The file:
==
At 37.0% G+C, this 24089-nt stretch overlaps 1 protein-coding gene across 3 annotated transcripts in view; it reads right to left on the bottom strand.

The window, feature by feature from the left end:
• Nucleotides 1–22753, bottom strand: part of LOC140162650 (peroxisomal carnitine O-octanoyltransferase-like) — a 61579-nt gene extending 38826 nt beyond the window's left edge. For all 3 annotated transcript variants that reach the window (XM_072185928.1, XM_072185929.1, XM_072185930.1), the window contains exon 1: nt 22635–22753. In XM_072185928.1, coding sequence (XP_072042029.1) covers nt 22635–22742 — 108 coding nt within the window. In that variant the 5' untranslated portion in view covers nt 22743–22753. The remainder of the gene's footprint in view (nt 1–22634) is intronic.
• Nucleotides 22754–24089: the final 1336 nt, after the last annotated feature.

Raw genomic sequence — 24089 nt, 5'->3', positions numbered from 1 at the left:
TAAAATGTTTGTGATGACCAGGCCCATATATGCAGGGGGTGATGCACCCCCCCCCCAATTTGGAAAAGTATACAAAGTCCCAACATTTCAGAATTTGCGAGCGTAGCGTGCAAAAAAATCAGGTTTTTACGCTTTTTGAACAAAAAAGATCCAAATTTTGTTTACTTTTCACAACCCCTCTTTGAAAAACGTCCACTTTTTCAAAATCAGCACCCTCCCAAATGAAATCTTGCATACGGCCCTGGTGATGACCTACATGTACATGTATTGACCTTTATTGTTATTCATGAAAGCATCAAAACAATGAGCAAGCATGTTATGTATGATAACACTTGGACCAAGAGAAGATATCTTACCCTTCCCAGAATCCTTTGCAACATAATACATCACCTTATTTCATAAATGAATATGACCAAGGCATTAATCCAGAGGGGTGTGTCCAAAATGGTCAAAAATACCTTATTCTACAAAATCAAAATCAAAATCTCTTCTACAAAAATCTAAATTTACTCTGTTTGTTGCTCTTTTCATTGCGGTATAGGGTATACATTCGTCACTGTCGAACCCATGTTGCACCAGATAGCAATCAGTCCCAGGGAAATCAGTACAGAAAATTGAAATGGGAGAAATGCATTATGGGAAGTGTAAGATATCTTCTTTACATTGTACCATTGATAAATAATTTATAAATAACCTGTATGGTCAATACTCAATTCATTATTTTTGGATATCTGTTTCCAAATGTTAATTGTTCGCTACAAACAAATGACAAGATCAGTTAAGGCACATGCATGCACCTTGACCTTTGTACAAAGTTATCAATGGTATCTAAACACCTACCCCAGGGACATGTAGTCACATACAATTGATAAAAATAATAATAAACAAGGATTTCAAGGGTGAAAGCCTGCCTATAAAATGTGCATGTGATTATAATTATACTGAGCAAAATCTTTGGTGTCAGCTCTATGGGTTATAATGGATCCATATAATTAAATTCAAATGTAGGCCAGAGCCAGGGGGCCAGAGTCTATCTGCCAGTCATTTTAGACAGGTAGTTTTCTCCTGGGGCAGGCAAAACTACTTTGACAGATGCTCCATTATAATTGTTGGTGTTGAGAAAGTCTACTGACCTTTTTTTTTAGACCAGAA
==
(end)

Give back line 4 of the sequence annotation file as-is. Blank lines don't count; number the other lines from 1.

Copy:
• Nucleotides 22754–24089: the final 1336 nt, after the last annotated feature.